See Dresser Industries, Inc. v. United States, supra, 596 F.2d at 1237.
After reviewing the Exemption 7 claim made by the plaintiff and the action by the SEC, the Court concludes that the agency action was neither arbitrary nor capricious. The plaintiff simply presented no support for its request for exempt status. Moreover, there is no reason to believe on the record of this case that SEC would not have requested exemption if it determined that such action was warranted.
As to any claim made under Exemption 4, the Court agrees that the plaintiff has waived such a claim for several reasons: First, the plaintiff is well aware of its right to assert an Exemption 4 claim and has yet to do so. Second, SEC as early as April 22, 1981, requested the plaintiff to advise whether it intended to assert an Exemption 4 claim and stated that "in particular, it is frequently difficult for the FOIA Officer or the Commission to know whether Exemption 4 properly applies to requested information." Compl. Exhibit H. That request by SEC was reasonable and timely but plaintiff never responded. Third, plaintiff has also had since the date the suit was filed to assert an Exemption 4 claim. Fourth, the plaintiff has yet to assert an Exemption 4 claim. Plaintiff has had ample opportunity to assert a claim for trade secrets or confidentiality but has failed to file an appropriate claim. Thus, the Court concludes that it has waived that right. What has been said for Exemption 4, applies equally to any claim under 18 U.S.C. § 1905.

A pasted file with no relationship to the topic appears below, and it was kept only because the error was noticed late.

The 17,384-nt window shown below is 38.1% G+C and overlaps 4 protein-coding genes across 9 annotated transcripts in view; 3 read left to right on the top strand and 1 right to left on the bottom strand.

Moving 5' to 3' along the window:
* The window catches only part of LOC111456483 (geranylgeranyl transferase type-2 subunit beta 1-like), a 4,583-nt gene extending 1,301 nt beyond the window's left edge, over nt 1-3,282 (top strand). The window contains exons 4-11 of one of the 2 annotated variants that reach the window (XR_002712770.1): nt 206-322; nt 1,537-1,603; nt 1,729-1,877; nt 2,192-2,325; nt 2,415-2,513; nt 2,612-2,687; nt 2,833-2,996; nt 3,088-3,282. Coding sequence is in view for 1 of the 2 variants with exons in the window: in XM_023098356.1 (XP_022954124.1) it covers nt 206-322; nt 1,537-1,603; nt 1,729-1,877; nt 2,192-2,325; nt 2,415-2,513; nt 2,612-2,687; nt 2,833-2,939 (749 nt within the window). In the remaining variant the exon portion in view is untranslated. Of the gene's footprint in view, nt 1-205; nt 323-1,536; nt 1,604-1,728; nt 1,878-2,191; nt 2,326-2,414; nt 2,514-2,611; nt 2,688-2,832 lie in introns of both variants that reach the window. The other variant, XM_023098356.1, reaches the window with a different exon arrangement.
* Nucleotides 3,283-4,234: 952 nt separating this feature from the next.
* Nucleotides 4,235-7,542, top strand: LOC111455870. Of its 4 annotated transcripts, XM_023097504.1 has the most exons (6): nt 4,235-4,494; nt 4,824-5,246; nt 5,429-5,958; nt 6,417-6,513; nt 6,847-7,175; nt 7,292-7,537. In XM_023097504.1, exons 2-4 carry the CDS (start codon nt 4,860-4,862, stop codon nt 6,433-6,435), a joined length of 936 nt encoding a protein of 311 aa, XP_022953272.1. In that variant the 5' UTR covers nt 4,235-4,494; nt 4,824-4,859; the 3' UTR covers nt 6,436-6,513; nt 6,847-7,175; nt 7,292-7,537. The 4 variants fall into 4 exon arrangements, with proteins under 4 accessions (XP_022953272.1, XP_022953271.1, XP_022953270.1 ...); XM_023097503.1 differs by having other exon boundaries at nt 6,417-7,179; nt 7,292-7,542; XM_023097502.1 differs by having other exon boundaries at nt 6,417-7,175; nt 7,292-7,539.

Plaintiff contends that the documents cannot be released until at least June 29, 1982, the last date upon which SEC can apply to the court in the Eastern District of Wisconsin for relief. See Compl. Exhibit A. Both SEC and Justice have reviewed the case and represent that they no longer have a law enforcement interest in the documents. Moreover, there is no reason to believe that plaintiff will violate the Consent Judgment. Accordingly, the Court concludes that the Consent Judgment is no bar to the immediate release of the documents.
Finally, the plaintiff argues that Fed.R.Crim.P. 6(e) prevents release of copies of documents which were submitted to the Grand Jury. This Court disagrees. The fact that a document may have been submitted to the Grand Jury does not mean that a copy of the document cannot be released under the FOIA since such a release in no way affects the secrecy of the Grand Jury proceedings. The fact that the document is one submitted to the Grand Jury should not be revealed to the requestor, and thus the secrecy of the Grand Jury is protected. Of course, any documents which are generated by the Grand Jury proceedings, such as a transcript of a witness' testimony, fall within the protection of Rule 6(e) and should not be released under the FOIA. Rather, the procedure outlined in Douglas Oil Company of California v. Petrol Stops Northwest, 441 U.S. 211, 99 S. Ct. 1667, 60 L. Ed. 2d 156 (1979) should be followed.
The Court concludes that the plaintiff has failed to state a claim upon which relief may be granted and accordingly, defendants' motion to dismiss should be granted.
An appropriate order has been entered.
© 1992-2004 VersusLaw Inc.